Image: Christie's

MA condemns sale of Sekhemka statue

Sharon Heal, 11.07.2014
Museum service's MA membership may be reviewed following sale
The Museums Association (MA) has condemned the sale of an ancient Egyptian statue from the collection of Northampton Museum and Art Gallery.
 
The statue of Sekhemka was sold at auction yesterday for over £15m. The council has said it will share the proceeds with Lord Northampton, whose ancestors donated the statue to the museum.

The council has said its share of proceeds from the sale will go towards a £14m extension of Northampton Museum and Art Gallery.

But the MA said that Northampton Borough Council has not demonstrated that the sale of Sekhemka is funding of last resort in relation to the development plans for the museum site. In addition, its plans to share the proceeds from the sale indicate that legal title of the object is not resolved.
 
David Fleming, chairman of the MA's ethics committee, said: “We do appreciate the huge financial pressure that many local authority museums are under at the present time, but the MA's code of ethics provides for such a sale only as a last resort after other sources of funding have been thoroughly explored.

"At a time when public finances are pressured it is all the more important that museum authorities behave in an ethical fashion in order to safeguard the long-term public interest.
 
“We asked the council to seek alternative sources of capital funding before undertaking the sale of such an important item with a long history of association with the borough. The council did not provide evidence that it had done this.”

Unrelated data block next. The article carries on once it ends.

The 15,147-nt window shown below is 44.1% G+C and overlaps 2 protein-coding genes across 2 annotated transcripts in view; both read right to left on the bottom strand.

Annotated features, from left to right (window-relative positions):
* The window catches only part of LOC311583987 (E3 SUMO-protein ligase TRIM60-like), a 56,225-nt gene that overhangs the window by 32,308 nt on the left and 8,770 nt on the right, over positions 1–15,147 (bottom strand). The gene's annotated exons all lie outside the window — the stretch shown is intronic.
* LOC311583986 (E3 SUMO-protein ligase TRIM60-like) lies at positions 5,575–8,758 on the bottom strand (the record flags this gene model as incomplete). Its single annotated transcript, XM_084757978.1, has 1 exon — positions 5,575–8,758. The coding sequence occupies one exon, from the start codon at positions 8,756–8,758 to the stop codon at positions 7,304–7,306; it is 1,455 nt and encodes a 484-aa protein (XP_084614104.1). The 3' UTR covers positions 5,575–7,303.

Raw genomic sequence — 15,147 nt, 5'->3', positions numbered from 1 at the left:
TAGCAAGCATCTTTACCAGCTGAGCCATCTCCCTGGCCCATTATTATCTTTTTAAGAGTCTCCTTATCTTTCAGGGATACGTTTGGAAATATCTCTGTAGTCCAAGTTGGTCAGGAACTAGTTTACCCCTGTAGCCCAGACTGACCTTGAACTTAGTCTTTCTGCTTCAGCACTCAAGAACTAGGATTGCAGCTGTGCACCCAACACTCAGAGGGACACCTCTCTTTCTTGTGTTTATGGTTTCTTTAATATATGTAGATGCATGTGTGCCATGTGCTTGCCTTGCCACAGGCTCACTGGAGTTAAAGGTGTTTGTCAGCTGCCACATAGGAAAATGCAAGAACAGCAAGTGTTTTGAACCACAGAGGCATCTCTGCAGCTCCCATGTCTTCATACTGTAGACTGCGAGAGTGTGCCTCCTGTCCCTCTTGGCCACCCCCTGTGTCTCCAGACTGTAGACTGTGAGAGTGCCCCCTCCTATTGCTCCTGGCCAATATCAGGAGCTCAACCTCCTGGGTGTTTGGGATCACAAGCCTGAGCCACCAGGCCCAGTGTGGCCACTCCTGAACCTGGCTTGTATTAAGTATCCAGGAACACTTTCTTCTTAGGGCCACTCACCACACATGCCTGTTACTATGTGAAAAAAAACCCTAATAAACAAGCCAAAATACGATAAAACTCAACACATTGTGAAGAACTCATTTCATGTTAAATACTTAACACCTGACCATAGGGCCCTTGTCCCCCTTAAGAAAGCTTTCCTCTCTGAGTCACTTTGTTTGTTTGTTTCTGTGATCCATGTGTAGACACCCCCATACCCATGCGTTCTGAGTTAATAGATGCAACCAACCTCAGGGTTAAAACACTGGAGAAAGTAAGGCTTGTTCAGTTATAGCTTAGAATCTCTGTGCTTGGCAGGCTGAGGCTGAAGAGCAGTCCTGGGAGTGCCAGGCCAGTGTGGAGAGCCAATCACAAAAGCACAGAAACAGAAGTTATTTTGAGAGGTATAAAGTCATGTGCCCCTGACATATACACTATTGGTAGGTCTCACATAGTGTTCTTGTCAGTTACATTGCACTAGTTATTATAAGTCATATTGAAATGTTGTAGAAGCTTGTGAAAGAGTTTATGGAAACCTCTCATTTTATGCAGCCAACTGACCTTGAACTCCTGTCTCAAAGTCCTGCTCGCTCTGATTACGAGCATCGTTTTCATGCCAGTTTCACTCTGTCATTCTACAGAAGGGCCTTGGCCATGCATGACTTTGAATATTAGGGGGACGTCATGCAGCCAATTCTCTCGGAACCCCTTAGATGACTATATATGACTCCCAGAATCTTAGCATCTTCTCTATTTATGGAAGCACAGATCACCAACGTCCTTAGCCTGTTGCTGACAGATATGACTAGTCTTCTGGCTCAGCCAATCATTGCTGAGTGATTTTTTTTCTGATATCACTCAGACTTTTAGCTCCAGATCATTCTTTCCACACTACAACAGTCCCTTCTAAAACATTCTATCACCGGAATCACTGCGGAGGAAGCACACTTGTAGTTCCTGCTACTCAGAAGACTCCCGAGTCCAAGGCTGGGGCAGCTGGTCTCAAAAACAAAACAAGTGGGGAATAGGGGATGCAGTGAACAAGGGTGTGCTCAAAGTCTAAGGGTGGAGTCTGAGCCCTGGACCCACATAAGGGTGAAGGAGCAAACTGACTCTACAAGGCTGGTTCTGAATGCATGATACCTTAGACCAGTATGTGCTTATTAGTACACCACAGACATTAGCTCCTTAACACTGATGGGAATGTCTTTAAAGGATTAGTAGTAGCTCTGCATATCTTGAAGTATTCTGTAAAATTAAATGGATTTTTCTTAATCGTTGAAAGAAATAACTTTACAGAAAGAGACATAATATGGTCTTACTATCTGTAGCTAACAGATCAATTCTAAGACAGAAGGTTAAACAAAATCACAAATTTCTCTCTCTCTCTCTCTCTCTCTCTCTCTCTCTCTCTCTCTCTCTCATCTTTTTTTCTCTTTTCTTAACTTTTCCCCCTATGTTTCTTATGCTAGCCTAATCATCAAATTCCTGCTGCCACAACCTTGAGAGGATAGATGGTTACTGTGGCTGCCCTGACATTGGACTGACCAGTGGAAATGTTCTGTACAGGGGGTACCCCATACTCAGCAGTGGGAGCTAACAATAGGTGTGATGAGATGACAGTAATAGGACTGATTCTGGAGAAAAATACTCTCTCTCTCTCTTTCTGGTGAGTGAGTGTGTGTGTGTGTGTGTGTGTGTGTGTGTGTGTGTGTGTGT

Fleming added the MA could now review the museum service’s membership.
 
Arts Council England (ACE) had said that the sale could jeopardise Northampton Museum’s Accreditation status. The MA also warned that the council could face difficulties should it now seek grant funding to support the extension project if it loses Accreditation.

Links

The MA's statement on the sale of Sekhemka (doc)

Comments

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Oliver Green
MA Member
06.08.2014, 19:47
ACE has done the right thing and acted quickly and decisively over this. The MA should now follow up with an expulsion rather than letting the council off the hook or allowing them to resign as Croydon did.
It would also be helpful if the value and importance of Accreditation could be strengthened by persuading the HLF and other grant giving bodies to make it a condition of grant aid to museums. At present it may be useful to HLF applicants to show that they are Accredited but it is not an absolute requirement, which rather weakens the case for those of us acting as mentors to museums working towards Accreditation. ACE should be working with the HLF to make this a partnership and raise the profile of the Accreditation scheme as a core value and key award for the sector.